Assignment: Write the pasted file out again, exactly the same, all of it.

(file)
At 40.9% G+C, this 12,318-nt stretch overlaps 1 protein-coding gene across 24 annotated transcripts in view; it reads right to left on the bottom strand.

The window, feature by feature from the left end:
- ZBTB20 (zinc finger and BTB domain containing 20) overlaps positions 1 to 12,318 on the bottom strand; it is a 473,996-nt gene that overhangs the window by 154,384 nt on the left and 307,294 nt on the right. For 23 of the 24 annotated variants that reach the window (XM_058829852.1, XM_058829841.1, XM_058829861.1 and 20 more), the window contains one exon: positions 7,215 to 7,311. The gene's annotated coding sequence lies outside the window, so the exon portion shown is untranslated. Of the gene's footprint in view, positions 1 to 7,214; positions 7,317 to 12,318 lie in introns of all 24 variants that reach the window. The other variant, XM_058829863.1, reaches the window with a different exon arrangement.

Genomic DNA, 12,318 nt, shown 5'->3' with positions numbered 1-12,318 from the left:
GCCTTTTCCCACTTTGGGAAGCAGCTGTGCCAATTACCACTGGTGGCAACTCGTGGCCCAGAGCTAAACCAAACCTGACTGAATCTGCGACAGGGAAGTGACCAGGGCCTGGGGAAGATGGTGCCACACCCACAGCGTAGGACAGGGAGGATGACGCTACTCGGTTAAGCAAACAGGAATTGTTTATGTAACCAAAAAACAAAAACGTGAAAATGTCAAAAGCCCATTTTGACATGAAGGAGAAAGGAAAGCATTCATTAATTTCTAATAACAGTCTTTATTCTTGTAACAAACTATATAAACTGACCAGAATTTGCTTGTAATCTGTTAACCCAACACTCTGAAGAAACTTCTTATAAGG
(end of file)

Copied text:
At 40.9% G+C, this 12,318-nt stretch overlaps 1 protein-coding gene across 24 annotated transcripts in view; it reads right to left on the bottom strand.

The window, feature by feature from the left end:
- ZBTB20 (zinc finger and BTB domain containing 20) overlaps positions 1 to 12,318 on the bottom strand; it is a 473,996-nt gene that overhangs the window by 154,384 nt on the left and 307,294 nt on the right. For 23 of the 24 annotated variants that reach the window (XM_058829852.1, XM_058829841.1, XM_058829861.1 and 20 more), the window contains one exon: positions 7,215 to 7,311. The gene's annotated coding sequence lies outside the window, so the exon portion shown is untranslated. Of the gene's footprint in view, positions 1 to 7,214; positions 7,317 to 12,318 lie in introns of all 24 variants that reach the window. The other variant, XM_058829863.1, reaches the window with a different exon arrangement.

Genomic DNA, 12,318 nt, shown 5'->3' with positions numbered 1-12,318 from the left:
GCCTTTTCCCACTTTGGGAAGCAGCTGTGCCAATTACCACTGGTGGCAACTCGTGGCCCAGAGCTAAACCAAACCTGACTGAATCTGCGACAGGGAAGTGACCAGGGCCTGGGGAAGATGGTGCCACACCCACAGCGTAGGACAGGGAGGATGACGCTACTCGGTTAAGCAAACAGGAATTGTTTATGTAACCAAAAAACAAAAACGTGAAAATGTCAAAAGCCCATTTTGACATGAAGGAGAAAGGAAAGCATTCATTAATTTCTAATAACAGTCTTTATTCTTGTAACAAACTATATAAACTGACCAGAATTTGCTTGTAATCTGTTAACCCAACACTCTGAAGAAACTTCTTATAAGG